But you’re going to see some restrictions on your ability to invest in these that may cause you to kind of shake your head.
Restrictions to invest in the Mutual Fund Window
Let’s talk about what those restrictions are. So, the first is, that you must have at least $40,000 in your TSP account to use the Mutual Fund Window. The reason is that the initial transfer over to the Mutual Fund Window must be at least $10,000. And one of the rules that they’ve put in place, is that you can’t invest more than 25% of your TSP in the Mutual Fund Window. And so that’s how all that math plays out. And the reason you have to have at least 40,000 to be in it.
If we look back to the previous slide where we talked about the ESG funds, the Environmental, Social, Governance funds, this idea that people want to be able to invest in funds that are more aligned with their beliefs, well, that’s all great, but the TSP’s saying, “Hey, only 25% of your money can be there.” So, what about the other 75% that you want aligned with your beliefs.
And so, it seems like kind of a halfhearted decision to do this. I know that there are protections that the TSP is trying to put in place, but it seems like they’re kind of using the ESGs to kind of push this along and give people what they want, but not really giving them the ability to get all the way into those funds within the Thrift Savings Plan itself.
So, kind of an interesting thing, I’ll let you read into that as you wish. But that it is important to realize that at any time that you are transferring money from your Core funds over into the Mutual Fund Window, at that moment in time, that transfer can’t cause more than 25% of your TSP to be in the mutual fund option. That’s looked at every single time that you do that transfer.
Let’s talk about the thing that everybody wants to hear about, which is the cost. So, if you’ve been curious about this, you’ve probably read about the cost up to this point. I have a lot to say about the cost of the Mutual Fund Window. I’m going to get into some more detail a little bit later in today’s session. But here’s the nitty gritty. There’s going to be an annual maintenance fee of $95 for anyone wishing to participate in the Mutual Fund Window.
Regardless of how much of your account is in the Mutual Fund Window, everybody pays the $95. There’s an additional $55 per year that is an “administrative fee.” That is to make certain that anyone who does not participate in the Mutual Fund Window, that they don’t end up bearing any of the extra administrative burden, that the TSP is going to incur, because of the labor that’s going to be necessary to transact all of these changes in the TSP.
And so, this is their way to offset that and make certain that that extra cost doesn’t bleed over into those who choose just to invest in the Core TSP funds. So that’s the regular funds G, F, C, S, & I, and the Lifecycle Funds.
Now, on top of those two annual fees, every time you make a trade in the Mutual Fund Window, so buying and selling diff the different mutual funds, there will be a cost of $28.75 cents. Every single trade. On top of that, each of the mutual funds, so those 5,000 or so, that are going to be included in this, they’re all going to have their own fund fees and expenses. It’s just going to depend on which mutual fund you choose and what the funds are associated with that particular mutual fund.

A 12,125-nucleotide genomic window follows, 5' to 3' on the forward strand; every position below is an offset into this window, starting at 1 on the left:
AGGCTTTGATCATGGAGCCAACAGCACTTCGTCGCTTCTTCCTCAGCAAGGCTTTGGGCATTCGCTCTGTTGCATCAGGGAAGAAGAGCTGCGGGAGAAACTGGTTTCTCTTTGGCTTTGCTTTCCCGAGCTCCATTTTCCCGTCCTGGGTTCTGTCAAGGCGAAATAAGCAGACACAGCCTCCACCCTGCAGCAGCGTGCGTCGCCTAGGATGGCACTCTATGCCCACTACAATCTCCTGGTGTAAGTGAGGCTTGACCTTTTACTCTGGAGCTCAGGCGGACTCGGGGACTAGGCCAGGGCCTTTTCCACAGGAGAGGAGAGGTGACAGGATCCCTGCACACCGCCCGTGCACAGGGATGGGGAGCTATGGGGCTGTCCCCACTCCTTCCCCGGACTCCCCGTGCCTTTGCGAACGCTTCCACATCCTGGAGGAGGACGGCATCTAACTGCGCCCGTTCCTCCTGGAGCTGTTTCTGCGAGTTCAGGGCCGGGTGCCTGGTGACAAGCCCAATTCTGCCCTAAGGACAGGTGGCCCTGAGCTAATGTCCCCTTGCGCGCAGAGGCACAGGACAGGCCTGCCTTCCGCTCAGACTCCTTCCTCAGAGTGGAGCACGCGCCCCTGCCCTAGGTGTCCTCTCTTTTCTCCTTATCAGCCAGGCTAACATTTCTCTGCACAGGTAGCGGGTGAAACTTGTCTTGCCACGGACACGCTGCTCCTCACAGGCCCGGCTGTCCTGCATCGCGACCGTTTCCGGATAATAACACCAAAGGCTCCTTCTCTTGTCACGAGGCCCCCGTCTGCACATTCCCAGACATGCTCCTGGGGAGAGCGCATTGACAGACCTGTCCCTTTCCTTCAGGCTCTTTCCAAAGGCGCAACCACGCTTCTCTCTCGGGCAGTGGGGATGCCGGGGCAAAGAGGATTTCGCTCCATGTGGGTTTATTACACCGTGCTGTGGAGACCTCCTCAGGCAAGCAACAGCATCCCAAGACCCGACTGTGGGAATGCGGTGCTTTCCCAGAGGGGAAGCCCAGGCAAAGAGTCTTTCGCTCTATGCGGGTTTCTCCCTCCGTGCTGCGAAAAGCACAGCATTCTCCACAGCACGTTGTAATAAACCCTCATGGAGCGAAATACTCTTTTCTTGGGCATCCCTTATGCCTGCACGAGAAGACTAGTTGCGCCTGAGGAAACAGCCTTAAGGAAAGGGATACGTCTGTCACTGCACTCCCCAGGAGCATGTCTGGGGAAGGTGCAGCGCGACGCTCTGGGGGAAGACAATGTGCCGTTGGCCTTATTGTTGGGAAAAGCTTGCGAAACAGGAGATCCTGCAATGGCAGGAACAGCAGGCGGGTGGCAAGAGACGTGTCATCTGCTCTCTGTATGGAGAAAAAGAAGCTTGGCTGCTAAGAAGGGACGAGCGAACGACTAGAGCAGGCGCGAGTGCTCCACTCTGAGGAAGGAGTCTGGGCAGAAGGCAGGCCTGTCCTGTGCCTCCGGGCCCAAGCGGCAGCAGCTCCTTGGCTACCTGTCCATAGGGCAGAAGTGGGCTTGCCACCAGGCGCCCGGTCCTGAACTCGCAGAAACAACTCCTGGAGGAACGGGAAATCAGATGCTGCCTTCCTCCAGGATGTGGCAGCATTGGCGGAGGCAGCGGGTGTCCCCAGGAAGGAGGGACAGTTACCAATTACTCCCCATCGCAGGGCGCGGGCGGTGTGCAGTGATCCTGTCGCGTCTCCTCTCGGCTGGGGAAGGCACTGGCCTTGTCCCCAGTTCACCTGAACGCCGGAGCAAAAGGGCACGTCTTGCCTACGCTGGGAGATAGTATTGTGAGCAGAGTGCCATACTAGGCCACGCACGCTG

So, you might be scratching your head a little bit like, “Wow, that seems pretty expensive.” Especially for the TSP, who has long since touted how amazing their fees are. And this really is contrary to that. Which I’m sure was part of the reason that the TSP delayed bringing this to fruition, because it kind of messes up their narrative of how awesome their fees are and how simple the choices are in the TSP. So, this is no longer simple, and it’s no longer cheap when it comes to using the Mutual Fund Window.
Let’s look at an example of the TSP for cost. Because I want to put some numbers to all of this. So, let’s say you have a half a million dollars in the TSP. So, you’re well under your career and you decide that you want some access to these mutual funds. You are allowed to put up 25% of your account into the Mutual Fund Window, so that’s $125,000. If you do that, you’re going to incur all the fees that I talked about before. So, you’re going to have your $95 maintenance fee, your $55 admin fee, $28.75, a trade. And the question is like, how many trades are you going to do that year? Are you going to do one? Are you going to do 12, 24? What are you doing? That could be pretty expensive.
Next, we don’t know what the mutual fund fee is, but let’s assume it’s 1%, that’s pretty standard across the board, out in the mutual fund world. So that’s $1,250, plus that’s just for your 125,000. Now, we’ve got the remaining $375,000 that’s in the Core funds. So, you’re going to have normal fees for those. And my question to you would be, does this seem worth it? And we can’t really answer that until we answer another question, which is, what do you get in return? And we’re going to talk about that here in just a couple of slides. So, hold that thought we are going to get to that. I promise.